This blog posting represents the views of the author, David Fosberry. Those opinions may change over time. They do not constitute an expert legal or financial opinion.
If you have comments on this blog posting, please email me .
The Opinion Blog is organised by threads, so each post is identified by a thread number ("Major" index) and a post number ("Minor" index). If you want to view the index of blogs, click here to download it as an Excel spreadsheet.
Click here to see the whole Opinion Blog.
To view, save, share or refer to a particular blog post, use the link in that post (below/right, where it says "Show only this post").
Posted on 14th September 2017
|Show only this post|
Show all posts in this thread.
I get a surprising number of emails from people who write "I hope your well". I know that what they mean is "I hope you're well", but it happens so often that it is starting to annoy me.
Many of the people who write these emails are job agents; a profession with a lot of questionably educated people who often sound like London barrow-boys. A very large part of the agency workforce in the UK is now made up of Indians, for many of whom English is a second language, but the Indian agents do not write "I hope your well"; only the Brits. There are also a good number of other non-native English speaker nationalities in the agency, who also don't make this basic grammatical error.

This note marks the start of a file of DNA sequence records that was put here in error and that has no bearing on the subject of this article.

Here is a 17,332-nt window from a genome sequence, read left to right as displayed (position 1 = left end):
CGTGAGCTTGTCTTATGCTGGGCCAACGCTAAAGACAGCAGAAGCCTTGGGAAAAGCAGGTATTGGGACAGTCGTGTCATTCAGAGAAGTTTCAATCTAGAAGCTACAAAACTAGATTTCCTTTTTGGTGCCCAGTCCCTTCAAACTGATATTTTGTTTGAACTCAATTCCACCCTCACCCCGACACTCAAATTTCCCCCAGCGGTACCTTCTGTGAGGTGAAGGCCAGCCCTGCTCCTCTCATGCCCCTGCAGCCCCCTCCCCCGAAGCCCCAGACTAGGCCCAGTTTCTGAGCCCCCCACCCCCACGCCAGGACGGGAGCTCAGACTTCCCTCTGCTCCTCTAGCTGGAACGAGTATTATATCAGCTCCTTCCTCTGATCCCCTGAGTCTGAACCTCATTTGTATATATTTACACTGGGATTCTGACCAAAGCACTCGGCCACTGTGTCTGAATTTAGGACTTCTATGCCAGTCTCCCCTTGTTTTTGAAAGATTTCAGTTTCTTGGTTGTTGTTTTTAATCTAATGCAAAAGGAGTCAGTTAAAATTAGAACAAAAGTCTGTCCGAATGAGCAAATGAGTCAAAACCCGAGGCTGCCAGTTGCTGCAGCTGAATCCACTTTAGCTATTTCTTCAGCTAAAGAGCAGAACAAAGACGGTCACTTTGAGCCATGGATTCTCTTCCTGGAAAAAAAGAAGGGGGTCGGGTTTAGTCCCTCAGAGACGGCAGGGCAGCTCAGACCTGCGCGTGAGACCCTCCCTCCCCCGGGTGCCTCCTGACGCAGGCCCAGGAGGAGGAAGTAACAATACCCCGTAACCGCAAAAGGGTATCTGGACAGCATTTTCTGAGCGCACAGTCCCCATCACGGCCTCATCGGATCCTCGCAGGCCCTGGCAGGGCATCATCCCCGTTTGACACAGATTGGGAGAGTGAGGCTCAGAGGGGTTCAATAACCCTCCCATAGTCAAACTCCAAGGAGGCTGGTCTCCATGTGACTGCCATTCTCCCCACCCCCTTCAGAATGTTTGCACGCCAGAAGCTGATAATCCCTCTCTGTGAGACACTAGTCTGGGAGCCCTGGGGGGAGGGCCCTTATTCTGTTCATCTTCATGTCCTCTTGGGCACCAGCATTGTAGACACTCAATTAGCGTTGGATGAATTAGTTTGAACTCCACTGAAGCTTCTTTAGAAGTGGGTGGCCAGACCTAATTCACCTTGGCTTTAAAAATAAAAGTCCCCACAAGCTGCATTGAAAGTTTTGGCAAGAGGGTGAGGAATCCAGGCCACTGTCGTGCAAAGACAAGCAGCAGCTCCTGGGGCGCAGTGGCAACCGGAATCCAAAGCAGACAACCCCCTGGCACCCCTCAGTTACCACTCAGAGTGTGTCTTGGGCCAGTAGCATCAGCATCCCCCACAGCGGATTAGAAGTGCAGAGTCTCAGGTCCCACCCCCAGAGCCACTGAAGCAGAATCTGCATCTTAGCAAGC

The latest person to send me such an email works for a "management company" (otherwise know as an umbrella company), who handle invoicing and payments for freelance contractors like me (you could call them money-launderers). To do such a job properly (i.e. to ensure that the law is being followed) one needs to be reasonable well educated, and be able to read and understand legalese, so it would be reasonable to expect that they could write grammatically correct English, but apparently this is not universally true.
I think that, in future, I might respond with "Thanks. My well is fine. Here is a photo of it."